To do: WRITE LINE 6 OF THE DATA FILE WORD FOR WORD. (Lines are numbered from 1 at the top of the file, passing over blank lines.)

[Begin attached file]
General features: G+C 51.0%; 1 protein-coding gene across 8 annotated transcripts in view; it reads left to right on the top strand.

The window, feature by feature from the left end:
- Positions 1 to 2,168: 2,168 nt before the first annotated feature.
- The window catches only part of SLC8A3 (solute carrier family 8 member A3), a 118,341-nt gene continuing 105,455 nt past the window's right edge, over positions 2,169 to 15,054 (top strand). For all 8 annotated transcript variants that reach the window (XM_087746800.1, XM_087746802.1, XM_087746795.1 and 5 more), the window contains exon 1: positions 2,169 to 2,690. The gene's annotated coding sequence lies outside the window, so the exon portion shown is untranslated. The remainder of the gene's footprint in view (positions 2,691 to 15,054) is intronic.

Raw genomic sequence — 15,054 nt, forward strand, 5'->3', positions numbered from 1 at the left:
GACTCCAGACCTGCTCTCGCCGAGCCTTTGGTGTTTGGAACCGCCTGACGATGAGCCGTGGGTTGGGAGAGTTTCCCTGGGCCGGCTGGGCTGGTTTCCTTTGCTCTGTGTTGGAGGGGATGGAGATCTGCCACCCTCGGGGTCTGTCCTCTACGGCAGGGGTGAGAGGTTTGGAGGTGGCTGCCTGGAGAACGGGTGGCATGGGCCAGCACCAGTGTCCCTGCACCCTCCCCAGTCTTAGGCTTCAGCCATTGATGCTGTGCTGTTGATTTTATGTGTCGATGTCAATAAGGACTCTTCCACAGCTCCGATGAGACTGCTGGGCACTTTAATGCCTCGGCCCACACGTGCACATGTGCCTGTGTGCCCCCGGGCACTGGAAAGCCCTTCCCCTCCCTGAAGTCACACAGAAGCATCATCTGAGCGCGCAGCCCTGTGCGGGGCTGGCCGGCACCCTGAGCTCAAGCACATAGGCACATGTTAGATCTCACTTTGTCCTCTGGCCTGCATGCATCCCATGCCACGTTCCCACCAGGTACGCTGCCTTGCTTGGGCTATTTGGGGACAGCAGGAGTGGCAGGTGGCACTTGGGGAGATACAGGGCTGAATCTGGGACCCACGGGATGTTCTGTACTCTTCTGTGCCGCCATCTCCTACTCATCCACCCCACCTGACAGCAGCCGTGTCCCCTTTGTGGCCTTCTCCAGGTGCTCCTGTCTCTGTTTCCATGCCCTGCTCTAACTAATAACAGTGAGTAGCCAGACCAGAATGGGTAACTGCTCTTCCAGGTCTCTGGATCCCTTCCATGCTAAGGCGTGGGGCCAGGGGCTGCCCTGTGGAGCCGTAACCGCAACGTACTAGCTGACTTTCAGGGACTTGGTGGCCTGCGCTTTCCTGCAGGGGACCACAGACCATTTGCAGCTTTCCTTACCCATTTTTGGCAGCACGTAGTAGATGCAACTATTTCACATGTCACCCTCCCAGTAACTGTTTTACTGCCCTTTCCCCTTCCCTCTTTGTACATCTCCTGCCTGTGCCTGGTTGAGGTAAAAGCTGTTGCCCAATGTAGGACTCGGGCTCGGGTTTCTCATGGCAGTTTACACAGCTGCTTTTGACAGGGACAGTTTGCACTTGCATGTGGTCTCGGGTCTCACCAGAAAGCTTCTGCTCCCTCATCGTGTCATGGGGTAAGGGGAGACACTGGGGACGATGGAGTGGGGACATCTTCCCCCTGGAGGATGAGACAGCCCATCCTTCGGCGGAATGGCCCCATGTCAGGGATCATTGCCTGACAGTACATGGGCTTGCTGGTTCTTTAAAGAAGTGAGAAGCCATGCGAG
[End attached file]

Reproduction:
GACTCCAGACCTGCTCTCGCCGAGCCTTTGGTGTTTGGAACCGCCTGACGATGAGCCGTGGGTTGGGAGAGTTTCCCTGGGCCGGCTGGGCTGGTTTCCTTTGCTCTGTGTTGGAGGGGATGGAGATCTGCCACCCTCGGGGTCTGTCCTCTACGGCAGGGGTGAGAGGTTTGGAGGTGGCTGCCTGGAGAACGGGTGGCATGGGCCAGCACCAGTGTCCCTGCACCCTCCCCAGTCTTAGGCTTCAGCCATTGATGCTGTGCTGTTGATTTTATGTGTCGATGTCAATAAGGACTCTTCCACAGCTCCGATGAGACTGCTGGGCACTTTAATGCCTCGGCCCACACGTGCACATGTGCCTGTGTGCCCCCGGGCACTGGAAAGCCCTTCCCCTCCCTGAAGTCACACAGAAGCATCATCTGAGCGCGCAGCCCTGTGCGGGGCTGGCCGGCACCCTGAGCTCAAGCACATAGGCACATGTTAGATCTCACTTTGTCCTCTGGCCTGCATGCATCCCATGCCACGTTCCCACCAGGTACGCTGCCTTGCTTGGGCTATTTGGGGACAGCAGGAGTGGCAGGTGGCACTTGGGGAGATACAGGGCTGAATCTGGGACCCACGGGATGTTCTGTACTCTTCTGTGCCGCCATCTCCTACTCATCCACCCCACCTGACAGCAGCCGTGTCCCCTTTGTGGCCTTCTCCAGGTGCTCCTGTCTCTGTTTCCATGCCCTGCTCTAACTAATAACAGTGAGTAGCCAGACCAGAATGGGTAACTGCTCTTCCAGGTCTCTGGATCCCTTCCATGCTAAGGCGTGGGGCCAGGGGCTGCCCTGTGGAGCCGTAACCGCAACGTACTAGCTGACTTTCAGGGACTTGGTGGCCTGCGCTTTCCTGCAGGGGACCACAGACCATTTGCAGCTTTCCTTACCCATTTTTGGCAGCACGTAGTAGATGCAACTATTTCACATGTCACCCTCCCAGTAACTGTTTTACTGCCCTTTCCCCTTCCCTCTTTGTACATCTCCTGCCTGTGCCTGGTTGAGGTAAAAGCTGTTGCCCAATGTAGGACTCGGGCTCGGGTTTCTCATGGCAGTTTACACAGCTGCTTTTGACAGGGACAGTTTGCACTTGCATGTGGTCTCGGGTCTCACCAGAAAGCTTCTGCTCCCTCATCGTGTCATGGGGTAAGGGGAGACACTGGGGACGATGGAGTGGGGACATCTTCCCCCTGGAGGATGAGACAGCCCATCCTTCGGCGGAATGGCCCCATGTCAGGGATCATTGCCTGACAGTACATGGGCTTGCTGGTTCTTTAAAGAAGTGAGAAGCCATGCGAG